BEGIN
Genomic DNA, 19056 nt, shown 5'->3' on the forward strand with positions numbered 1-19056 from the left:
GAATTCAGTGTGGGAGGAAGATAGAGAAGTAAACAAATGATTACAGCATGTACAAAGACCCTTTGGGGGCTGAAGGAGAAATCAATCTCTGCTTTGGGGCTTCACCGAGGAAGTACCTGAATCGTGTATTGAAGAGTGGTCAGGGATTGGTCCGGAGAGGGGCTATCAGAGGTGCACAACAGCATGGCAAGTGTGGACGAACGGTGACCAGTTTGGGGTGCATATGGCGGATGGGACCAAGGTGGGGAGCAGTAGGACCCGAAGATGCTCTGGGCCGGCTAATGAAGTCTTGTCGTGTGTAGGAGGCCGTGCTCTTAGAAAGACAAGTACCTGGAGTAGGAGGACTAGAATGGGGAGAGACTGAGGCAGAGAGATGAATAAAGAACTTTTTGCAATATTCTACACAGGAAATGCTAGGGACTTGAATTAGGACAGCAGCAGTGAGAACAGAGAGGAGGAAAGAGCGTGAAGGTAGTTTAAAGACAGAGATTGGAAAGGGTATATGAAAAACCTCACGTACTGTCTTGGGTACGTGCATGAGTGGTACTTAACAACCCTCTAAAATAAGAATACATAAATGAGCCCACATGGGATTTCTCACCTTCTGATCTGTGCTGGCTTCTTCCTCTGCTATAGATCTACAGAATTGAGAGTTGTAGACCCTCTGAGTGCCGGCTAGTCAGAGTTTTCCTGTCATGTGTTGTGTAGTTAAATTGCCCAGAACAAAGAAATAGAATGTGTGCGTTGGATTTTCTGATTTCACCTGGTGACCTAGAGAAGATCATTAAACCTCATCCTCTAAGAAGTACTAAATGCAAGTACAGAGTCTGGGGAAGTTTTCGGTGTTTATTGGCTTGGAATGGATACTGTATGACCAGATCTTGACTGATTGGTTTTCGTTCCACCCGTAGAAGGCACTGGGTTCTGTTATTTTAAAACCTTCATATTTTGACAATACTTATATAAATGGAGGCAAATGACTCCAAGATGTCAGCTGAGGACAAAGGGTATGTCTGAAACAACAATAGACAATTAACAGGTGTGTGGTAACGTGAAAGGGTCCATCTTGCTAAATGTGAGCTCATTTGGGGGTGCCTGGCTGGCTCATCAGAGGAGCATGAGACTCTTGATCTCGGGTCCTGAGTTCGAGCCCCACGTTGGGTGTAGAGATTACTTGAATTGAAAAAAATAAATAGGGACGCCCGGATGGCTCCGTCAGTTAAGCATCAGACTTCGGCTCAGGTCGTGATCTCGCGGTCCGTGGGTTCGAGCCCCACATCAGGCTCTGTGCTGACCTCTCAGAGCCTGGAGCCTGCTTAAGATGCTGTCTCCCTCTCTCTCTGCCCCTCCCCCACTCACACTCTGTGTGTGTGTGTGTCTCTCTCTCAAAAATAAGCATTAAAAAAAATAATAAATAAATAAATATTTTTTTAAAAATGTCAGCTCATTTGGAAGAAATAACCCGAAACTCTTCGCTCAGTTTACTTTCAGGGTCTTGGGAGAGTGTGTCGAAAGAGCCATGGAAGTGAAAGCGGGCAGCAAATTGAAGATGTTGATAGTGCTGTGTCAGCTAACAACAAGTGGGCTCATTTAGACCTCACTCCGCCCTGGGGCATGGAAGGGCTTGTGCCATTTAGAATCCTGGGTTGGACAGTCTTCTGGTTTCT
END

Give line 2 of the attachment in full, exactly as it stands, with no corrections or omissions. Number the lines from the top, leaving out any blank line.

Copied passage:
GAATTCAGTGTGGGAGGAAGATAGAGAAGTAAACAAATGATTACAGCATGTACAAAGACCCTTTGGGGGCTGAAGGAGAAATCAATCTCTGCTTTGGGGCTTCACCGAGGAAGTACCTGAATCGTGTATTGAAGAGTGGTCAGGGATTGGTCCGGAGAGGGGCTATCAGAGGTGCACAACAGCATGGCAAGTGTGGACGAACGGTGACCAGTTTGGGGTGCATATGGCGGATGGGACCAAGGTGGGGAGCAGTAGGACCCGAAGATGCTCTGGGCCGGCTAATGAAGTCTTGTCGTGTGTAGGAGGCCGTGCTCTTAGAAAGACAAGTACCTGGAGTAGGAGGACTAGAATGGGGAGAGACTGAGGCAGAGAGATGAATAAAGAACTTTTTGCAATATTCTACACAGGAAATGCTAGGGACTTGAATTAGGACAGCAGCAGTGAGAACAGAGAGGAGGAAAGAGCGTGAAGGTAGTTTAAAGACAGAGATTGGAAAGGGTATATGAAAAACCTCACGTACTGTCTTGGGTACGTGCATGAGTGGTACTTAACAACCCTCTAAAATAAGAATACATAAATGAGCCCACATGGGATTTCTCACCTTCTGATCTGTGCTGGCTTCTTCCTCTGCTATAGATCTACAGAATTGAGAGTTGTAGACCCTCTGAGTGCCGGCTAGTCAGAGTTTTCCTGTCATGTGTTGTGTAGTTAAATTGCCCAGAACAAAGAAATAGAATGTGTGCGTTGGATTTTCTGATTTCACCTGGTGACCTAGAGAAGATCATTAAACCTCATCCTCTAAGAAGTACTAAATGCAAGTACAGAGTCTGGGGAAGTTTTCGGTGTTTATTGGCTTGGAATGGATACTGTATGACCAGATCTTGACTGATTGGTTTTCGTTCCACCCGTAGAAGGCACTGGGTTCTGTTATTTTAAAACCTTCATATTTTGACAATACTTATATAAATGGAGGCAAATGACTCCAAGATGTCAGCTGAGGACAAAGGGTATGTCTGAAACAACAATAGACAATTAACAGGTGTGTGGTAACGTGAAAGGGTCCATCTTGCTAAATGTGAGCTCATTTGGGGGTGCCTGGCTGGCTCATCAGAGGAGCATGAGACTCTTGATCTCGGGTCCTGAGTTCGAGCCCCACGTTGGGTGTAGAGATTACTTGAATTGAAAAAAATAAATAGGGACGCCCGGATGGCTCCGTCAGTTAAGCATCAGACTTCGGCTCAGGTCGTGATCTCGCGGTCCGTGGGTTCGAGCCCCACATCAGGCTCTGTGCTGACCTCTCAGAGCCTGGAGCCTGCTTAAGATGCTGTCTCCCTCTCTCTCTGCCCCTCCCCCACTCACACTCTGTGTGTGTGTGTGTCTCTCTCTCAAAAATAAGCATTAAAAAAAATAATAAATAAATAAATATTTTTTTAAAAATGTCAGCTCATTTGGAAGAAATAACCCGAAACTCTTCGCTCAGTTTACTTTCAGGGTCTTGGGAGAGTGTGTCGAAAGAGCCATGGAAGTGAAAGCGGGCAGCAAATTGAAGATGTTGATAGTGCTGTGTCAGCTAACAACAAGTGGGCTCATTTAGACCTCACTCCGCCCTGGGGCATGGAAGGGCTTGTGCCATTTAGAATCCTGGGTTGGACAGTCTTCTGGTTTCT